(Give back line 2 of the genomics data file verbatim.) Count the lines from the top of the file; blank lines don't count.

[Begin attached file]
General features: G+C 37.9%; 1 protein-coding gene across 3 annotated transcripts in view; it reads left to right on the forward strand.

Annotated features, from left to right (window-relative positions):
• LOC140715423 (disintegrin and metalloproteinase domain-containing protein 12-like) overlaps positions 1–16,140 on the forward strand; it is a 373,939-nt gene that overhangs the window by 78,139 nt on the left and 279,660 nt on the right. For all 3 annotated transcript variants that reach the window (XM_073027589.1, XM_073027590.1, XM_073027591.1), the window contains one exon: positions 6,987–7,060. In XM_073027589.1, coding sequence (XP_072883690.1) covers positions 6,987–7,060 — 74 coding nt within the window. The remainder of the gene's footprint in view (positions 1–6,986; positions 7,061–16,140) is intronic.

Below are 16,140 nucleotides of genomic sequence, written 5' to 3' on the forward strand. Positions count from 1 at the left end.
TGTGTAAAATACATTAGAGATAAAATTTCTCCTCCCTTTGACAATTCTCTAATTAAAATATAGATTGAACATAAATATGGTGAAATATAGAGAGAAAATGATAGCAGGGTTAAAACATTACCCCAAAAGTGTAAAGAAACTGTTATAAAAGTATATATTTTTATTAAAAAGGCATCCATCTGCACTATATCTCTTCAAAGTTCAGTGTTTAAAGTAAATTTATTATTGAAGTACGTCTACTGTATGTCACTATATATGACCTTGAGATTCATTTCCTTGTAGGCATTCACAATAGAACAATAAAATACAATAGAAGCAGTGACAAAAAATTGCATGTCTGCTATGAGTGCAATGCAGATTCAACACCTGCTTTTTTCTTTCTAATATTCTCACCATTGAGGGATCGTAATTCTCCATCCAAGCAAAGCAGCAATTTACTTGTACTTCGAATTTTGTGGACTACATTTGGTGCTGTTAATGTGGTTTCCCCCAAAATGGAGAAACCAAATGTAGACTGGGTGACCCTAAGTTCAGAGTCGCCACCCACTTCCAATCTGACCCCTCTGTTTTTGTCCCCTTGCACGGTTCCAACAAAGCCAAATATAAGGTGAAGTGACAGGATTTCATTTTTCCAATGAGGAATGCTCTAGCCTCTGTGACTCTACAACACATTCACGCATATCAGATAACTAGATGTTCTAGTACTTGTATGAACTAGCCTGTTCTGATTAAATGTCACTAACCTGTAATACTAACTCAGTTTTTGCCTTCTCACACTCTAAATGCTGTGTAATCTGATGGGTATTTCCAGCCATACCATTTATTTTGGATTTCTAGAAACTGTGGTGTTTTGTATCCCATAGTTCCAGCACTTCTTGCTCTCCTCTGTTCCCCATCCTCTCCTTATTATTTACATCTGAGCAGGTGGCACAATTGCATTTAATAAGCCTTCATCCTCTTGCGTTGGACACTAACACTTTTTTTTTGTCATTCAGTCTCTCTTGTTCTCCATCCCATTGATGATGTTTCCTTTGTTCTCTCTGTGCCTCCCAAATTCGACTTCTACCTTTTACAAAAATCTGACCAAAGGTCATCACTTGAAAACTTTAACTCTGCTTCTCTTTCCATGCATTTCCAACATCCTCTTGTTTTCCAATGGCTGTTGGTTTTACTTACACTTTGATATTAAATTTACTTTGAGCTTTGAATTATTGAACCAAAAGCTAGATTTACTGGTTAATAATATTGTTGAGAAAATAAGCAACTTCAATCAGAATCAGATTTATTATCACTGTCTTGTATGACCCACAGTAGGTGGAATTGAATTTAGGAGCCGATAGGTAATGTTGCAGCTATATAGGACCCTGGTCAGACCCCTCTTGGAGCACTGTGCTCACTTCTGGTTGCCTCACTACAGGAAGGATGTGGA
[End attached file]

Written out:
Annotated features, from left to right (window-relative positions):